18 Cushy Rooms That Rock the Fat Furniture Trend

With their soft, organic shapes and plump proportions, these sofas and chairs are begging us to sink right in.
Text by

Counterbalancing clean lines and angular geometry, the fat furniture trend embraces the power of the curve. These soft, childlike, amoebic designs feel strongly inspired by ’70s decor and bring a bit of whimsy and comfort into any space. Here are a few of our favorite examples of interiors that cuddle up with chubby couches.

Fashion Designer Lisa Perry’s Pop Art–Inspired Palm Beach Estate

An undulating, ivory sofa gets prime placement right in the middle of Lisa Perry’s living room.

In the living room a 1940s curvilinear, white mohair Italian sofa is paired with the Vladmir Kagan armchair, a lacquered brass Willy Rizzo coffee table from the 1970s, and an Arlus floor light from the 1960s. 

The open-concept office features multiple rooms and seating areas, including this lounge and high-top table for meetings in front of the windows. "Adding break-out spaces help to give it that informal feel, almost like a home-away-from-home," says interior designer Ginny Macdonald. 

David Liddicoat and Sophie Goldhill, the couple behind architecture practice Liddicoat & Goldhill, built their four-story, asymmetrical home topped with a steeply slanted roof on a narrow, irregularly shaped site within London's Victoria Park neighbourhood. It flaunts ample glazing and a mix of textures like exposed brickwork, stainless steel, and Rhodesian mahogany.

On the opposite side of the dining area is the living room, which features an ethanol-burning fireplace. Tall, 18-foot ceilings create a dramatic sense of space, while large, in-swing French doors extend the living area out onto a rooftop patio.

Entering the home leads to a large living room located at the back. Foor-to-ceiling windows and skylights flood the space in natural light, which is enhanced by the white interior and new French oak floors.

The primary color palette, which privileges red, blue, green, and yellow tones, "is rooted in the childlike, human instinct to be kind and open," says Lifehood founder Amy Krofchick. "The color also reflects our love of everything California—ocean, sun, foliage, sunsets, and sunrises."

The modern renovation is largely the work of local firm Reigo & Bauer, who incorporated bright colors and sculptural forms to reshape the home. Their love of highly textured fabrics is evident in their selection of diverse furnishings.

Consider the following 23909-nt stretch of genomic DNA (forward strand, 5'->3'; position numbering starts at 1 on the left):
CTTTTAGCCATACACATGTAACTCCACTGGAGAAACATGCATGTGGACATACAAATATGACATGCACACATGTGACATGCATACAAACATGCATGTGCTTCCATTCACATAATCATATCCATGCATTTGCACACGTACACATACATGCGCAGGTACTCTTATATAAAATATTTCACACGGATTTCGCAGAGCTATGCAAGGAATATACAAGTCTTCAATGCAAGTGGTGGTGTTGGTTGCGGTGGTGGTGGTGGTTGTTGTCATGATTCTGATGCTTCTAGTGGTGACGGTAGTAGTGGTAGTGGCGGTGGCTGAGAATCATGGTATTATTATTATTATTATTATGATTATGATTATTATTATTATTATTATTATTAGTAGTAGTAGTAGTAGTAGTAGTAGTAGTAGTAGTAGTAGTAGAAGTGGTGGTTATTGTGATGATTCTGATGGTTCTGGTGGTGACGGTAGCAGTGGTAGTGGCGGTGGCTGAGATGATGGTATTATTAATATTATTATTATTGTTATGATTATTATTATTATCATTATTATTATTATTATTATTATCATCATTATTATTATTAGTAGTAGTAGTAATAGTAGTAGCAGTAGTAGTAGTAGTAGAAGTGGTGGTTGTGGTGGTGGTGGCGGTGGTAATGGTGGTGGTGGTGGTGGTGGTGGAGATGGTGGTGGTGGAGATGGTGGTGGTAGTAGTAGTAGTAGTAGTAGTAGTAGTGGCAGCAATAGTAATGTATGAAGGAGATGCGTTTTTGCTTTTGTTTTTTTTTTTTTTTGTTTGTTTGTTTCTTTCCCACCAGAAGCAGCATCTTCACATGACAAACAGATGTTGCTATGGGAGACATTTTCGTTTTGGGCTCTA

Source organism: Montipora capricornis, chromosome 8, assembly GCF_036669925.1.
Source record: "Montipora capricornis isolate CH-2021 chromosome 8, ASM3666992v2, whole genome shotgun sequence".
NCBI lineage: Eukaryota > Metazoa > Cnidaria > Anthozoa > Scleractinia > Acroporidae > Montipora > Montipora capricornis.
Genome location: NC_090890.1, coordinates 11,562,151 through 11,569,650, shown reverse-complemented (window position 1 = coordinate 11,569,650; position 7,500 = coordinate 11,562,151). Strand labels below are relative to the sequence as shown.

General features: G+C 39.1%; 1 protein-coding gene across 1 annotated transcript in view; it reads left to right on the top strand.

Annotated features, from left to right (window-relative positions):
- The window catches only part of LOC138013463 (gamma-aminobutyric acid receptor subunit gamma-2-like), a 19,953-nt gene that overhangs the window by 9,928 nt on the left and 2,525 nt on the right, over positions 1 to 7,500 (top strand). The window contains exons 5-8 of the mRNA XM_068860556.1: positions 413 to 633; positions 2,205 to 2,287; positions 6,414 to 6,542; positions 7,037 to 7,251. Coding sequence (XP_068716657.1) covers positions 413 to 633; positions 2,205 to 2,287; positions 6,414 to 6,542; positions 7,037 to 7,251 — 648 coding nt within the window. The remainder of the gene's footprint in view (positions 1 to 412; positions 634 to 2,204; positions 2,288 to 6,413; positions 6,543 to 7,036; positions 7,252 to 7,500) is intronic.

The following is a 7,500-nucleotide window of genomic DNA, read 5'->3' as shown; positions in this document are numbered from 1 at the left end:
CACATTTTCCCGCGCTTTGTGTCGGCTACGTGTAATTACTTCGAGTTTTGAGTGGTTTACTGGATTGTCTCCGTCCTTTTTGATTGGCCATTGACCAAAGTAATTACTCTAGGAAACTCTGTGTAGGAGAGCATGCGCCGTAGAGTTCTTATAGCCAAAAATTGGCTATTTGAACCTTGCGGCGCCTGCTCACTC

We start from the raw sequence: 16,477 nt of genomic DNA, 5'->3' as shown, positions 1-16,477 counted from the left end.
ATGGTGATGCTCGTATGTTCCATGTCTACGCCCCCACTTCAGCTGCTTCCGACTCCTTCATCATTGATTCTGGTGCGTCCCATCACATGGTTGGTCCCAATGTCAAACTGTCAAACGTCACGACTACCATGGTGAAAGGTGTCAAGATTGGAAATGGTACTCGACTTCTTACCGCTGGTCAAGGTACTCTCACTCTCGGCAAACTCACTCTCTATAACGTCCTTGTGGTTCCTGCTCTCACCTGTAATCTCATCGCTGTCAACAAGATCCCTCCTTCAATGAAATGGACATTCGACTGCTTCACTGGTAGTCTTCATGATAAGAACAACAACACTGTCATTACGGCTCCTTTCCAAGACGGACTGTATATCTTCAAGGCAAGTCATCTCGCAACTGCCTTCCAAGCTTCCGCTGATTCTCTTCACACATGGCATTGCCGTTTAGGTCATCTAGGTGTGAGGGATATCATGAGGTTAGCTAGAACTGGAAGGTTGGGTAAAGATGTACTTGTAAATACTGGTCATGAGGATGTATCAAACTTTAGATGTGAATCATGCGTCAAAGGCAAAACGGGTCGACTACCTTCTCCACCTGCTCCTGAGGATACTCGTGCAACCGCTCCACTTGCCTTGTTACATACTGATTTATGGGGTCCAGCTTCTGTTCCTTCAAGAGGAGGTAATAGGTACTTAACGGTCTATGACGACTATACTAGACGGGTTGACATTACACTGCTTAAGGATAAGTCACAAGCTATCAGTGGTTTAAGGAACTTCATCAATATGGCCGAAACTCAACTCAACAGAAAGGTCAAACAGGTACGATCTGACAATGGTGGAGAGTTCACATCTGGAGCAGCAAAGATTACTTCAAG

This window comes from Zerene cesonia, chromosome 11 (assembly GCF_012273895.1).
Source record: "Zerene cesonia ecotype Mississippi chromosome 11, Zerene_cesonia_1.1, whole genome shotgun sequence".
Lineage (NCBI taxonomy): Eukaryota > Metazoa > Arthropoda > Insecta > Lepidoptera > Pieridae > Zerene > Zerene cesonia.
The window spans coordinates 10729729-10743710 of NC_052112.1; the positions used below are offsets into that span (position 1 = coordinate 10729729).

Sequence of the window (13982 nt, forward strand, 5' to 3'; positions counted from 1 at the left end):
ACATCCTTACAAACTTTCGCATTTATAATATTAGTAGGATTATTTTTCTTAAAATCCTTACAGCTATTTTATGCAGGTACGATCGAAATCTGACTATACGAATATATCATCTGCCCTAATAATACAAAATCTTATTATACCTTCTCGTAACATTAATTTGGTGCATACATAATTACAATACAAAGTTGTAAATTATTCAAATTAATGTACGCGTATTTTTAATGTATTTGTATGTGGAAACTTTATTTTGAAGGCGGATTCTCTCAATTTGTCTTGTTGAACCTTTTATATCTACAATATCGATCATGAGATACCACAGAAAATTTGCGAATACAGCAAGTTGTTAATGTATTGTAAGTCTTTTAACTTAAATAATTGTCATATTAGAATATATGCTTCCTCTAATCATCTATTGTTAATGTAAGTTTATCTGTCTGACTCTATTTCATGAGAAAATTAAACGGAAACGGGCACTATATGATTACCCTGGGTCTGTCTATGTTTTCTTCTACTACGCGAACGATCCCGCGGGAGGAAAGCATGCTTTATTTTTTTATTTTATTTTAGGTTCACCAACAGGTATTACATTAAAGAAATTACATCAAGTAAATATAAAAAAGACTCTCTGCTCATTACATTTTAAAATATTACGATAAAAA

"The integrity of the plan and detailing reflect the modernist ideas of minimalism and functionality," says Mike Piche, principal of Studio B. "We wanted to achieve an architecture that was simple, functional, and beautiful."

The dining table was crafted from a single 4-by-8 sheet of walnut. The chairs, designed by Shin Okuda, are from Waka Waka in Los Angeles.

After an 18-month build, a four-story home with open and airy living spaces rose from the compact, 2,000-square-foot lot. Designer Yulie Wollman’s concept—a sleek, industrial villa—unifies two homes through materials and color. 

The brick wall at the front of the apartment is painted black to dissolve the window frames and emphasize the view. The living space features Togo couches by Ligne Roset.

Within the walls of this updated 1920s Spanish Colonial home is a world-class art collection that includes the work of James Turrell and Jenny Holzer. The Los Angeles getaway, designed by Síol Studios, was renovated to embody indoor/outdoor living while maintaining the original charm with beautiful bones and arched windows.

"This interior eschews the cliched ‘industrial’ warehouse aesthetic and ubiquitous ‘Sydney’ design approach (read: natural/sea side/light, bright, and airy), offering a fresh, yet site-specific take on the warehouse conversion category."

On the other side of the bathroom "box" is a lounge with a lofted reading room. The space also serves as the perfect play room.

This 4,500-square-foot house was designed and built for a family of four. It is situated at the intersection of two large farm fields and a small naturally occurring basin in Sagaponack, New York. 

In the warm interior of the X House in Hennepin, Illinois, Diane Pascal and Thomas Richie enjoy the view from their boiled-wool Ligne Roset couch in the main living area, where wood paneling on the ceiling and walls mirrors the topography of the landscape. A gauzy green curtain adds a moment of color to the scheme.

Minimalist yet cozy, this cluster-style home in a Norwegian forest offers plenty of nooks to get comfortable in.




Get the Dwell Newsletter

Be the first to see our latest home tours, design news, and more.